Recently my second-year junior high school students (13/14-year-olds) have been less than model students. The intimidation they experienced as first-years at the bottom of the food chain is gone, but the stressful panic of high school entrance exams is still more than a year away. Basically, without something to be afraid of, they won’t behave at all.
Even one of my best students, Y-chan, has turned into a dirty little punk. When I noticed a box filled with tiny pieces of something on her desk, she explained to me that to stave off boredom during class, she painstakingly cuts up her erasers into rice-sized chunks then throws them at her classmates. English class receives no reprieve from this practice, so holding the attention of Y-chan or anyone within launching distance is near impossible. To remedy my frustration, if not the problem, I’ve starting taking a handful of eraser bits before class, then during class throwing them at students who aren’t paying attention.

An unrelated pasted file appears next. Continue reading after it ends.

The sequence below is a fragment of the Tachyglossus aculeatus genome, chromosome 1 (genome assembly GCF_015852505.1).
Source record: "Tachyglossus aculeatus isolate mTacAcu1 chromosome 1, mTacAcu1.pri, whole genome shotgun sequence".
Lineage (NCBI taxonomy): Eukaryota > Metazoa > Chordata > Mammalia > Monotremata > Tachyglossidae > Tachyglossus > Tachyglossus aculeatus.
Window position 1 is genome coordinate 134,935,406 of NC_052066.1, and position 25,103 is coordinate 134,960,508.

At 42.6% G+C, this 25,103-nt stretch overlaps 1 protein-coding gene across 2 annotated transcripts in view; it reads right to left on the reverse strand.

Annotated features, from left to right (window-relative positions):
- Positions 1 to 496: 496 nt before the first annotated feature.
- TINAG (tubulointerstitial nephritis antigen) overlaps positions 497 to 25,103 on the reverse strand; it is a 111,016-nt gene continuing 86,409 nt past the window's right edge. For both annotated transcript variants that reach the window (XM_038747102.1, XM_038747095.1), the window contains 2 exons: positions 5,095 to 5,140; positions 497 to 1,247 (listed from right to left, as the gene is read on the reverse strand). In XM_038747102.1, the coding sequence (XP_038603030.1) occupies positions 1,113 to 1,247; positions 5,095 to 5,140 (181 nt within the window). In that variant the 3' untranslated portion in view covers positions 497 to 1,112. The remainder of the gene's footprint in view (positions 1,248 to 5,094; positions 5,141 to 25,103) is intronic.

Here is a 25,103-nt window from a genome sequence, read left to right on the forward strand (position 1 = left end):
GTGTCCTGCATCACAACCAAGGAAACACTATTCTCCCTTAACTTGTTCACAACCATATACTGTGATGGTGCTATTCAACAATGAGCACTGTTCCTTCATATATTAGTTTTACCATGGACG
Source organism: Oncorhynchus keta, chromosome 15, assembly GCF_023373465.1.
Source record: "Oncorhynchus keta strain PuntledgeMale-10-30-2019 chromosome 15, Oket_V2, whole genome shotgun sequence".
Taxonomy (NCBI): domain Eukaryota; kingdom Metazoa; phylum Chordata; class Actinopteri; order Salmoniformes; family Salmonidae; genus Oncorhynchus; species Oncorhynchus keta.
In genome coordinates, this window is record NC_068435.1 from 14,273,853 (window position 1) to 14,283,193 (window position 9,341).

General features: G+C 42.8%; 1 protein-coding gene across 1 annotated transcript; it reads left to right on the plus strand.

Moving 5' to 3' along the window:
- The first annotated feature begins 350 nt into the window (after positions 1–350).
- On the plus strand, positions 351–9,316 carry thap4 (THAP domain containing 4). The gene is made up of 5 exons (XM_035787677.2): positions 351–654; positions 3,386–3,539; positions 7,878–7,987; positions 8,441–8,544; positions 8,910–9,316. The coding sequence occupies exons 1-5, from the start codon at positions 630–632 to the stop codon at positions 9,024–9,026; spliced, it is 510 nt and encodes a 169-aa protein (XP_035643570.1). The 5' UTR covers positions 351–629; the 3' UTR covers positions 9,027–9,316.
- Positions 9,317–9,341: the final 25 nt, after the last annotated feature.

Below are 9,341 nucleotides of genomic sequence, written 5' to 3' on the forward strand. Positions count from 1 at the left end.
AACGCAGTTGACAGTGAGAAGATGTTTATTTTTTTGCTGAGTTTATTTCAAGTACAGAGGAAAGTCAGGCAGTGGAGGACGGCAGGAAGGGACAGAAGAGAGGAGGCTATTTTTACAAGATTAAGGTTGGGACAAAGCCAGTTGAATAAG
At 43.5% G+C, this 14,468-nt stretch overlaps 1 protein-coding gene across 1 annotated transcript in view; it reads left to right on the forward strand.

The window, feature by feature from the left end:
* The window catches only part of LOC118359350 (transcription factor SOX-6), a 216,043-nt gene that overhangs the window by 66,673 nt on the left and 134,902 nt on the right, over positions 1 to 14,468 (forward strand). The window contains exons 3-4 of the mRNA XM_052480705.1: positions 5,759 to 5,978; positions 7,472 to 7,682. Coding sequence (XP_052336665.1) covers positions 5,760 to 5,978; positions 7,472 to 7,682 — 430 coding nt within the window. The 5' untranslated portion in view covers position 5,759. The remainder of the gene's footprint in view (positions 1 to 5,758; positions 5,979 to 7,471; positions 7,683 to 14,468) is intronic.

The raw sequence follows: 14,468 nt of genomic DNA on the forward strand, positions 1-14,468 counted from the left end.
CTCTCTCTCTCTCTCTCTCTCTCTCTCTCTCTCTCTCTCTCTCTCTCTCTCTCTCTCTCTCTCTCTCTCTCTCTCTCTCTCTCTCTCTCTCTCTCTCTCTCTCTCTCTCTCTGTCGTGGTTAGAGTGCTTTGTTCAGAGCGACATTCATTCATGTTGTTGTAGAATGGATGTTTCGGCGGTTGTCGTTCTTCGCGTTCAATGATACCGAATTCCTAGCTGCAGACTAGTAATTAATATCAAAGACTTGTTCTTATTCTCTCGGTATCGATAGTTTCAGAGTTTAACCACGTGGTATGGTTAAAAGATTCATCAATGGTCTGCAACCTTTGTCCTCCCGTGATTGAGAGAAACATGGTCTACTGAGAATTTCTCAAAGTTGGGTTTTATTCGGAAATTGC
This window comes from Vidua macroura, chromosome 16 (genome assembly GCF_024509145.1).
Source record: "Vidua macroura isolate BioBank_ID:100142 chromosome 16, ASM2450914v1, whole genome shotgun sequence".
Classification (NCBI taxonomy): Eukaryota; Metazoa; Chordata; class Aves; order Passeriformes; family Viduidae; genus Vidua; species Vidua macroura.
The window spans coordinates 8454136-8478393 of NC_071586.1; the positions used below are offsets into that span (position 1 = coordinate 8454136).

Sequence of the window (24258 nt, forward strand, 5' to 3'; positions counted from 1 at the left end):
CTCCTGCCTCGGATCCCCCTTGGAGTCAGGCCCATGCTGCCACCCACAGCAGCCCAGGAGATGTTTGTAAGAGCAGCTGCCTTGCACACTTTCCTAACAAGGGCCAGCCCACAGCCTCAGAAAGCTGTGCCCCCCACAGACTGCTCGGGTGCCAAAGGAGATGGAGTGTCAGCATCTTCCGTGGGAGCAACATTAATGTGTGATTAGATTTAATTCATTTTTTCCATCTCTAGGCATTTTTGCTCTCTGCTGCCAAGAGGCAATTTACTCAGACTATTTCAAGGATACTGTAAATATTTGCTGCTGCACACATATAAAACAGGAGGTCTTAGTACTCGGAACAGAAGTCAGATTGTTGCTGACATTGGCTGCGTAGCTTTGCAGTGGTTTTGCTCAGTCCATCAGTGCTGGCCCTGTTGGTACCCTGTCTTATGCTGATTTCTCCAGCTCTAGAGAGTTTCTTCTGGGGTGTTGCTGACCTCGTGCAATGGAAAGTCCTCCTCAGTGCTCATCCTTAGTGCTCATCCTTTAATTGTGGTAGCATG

Another blow to my teaching confidence was dealt by E-kun, a third-grader with a knack for bluntness, if not for English. The little booger came up to me after class one day and said verbatim, but in Japanese, “Mackensie-sensei, today’s lesson wasn’t very fun. Next time I want to play tag in the gym or somewhere we can run around.” Thank you, E-kun, for the performance review. I did take his advice though, and we played tag during our next lesson. The kids had a lot of fun, but I’m pretty sure they learned zero English that day.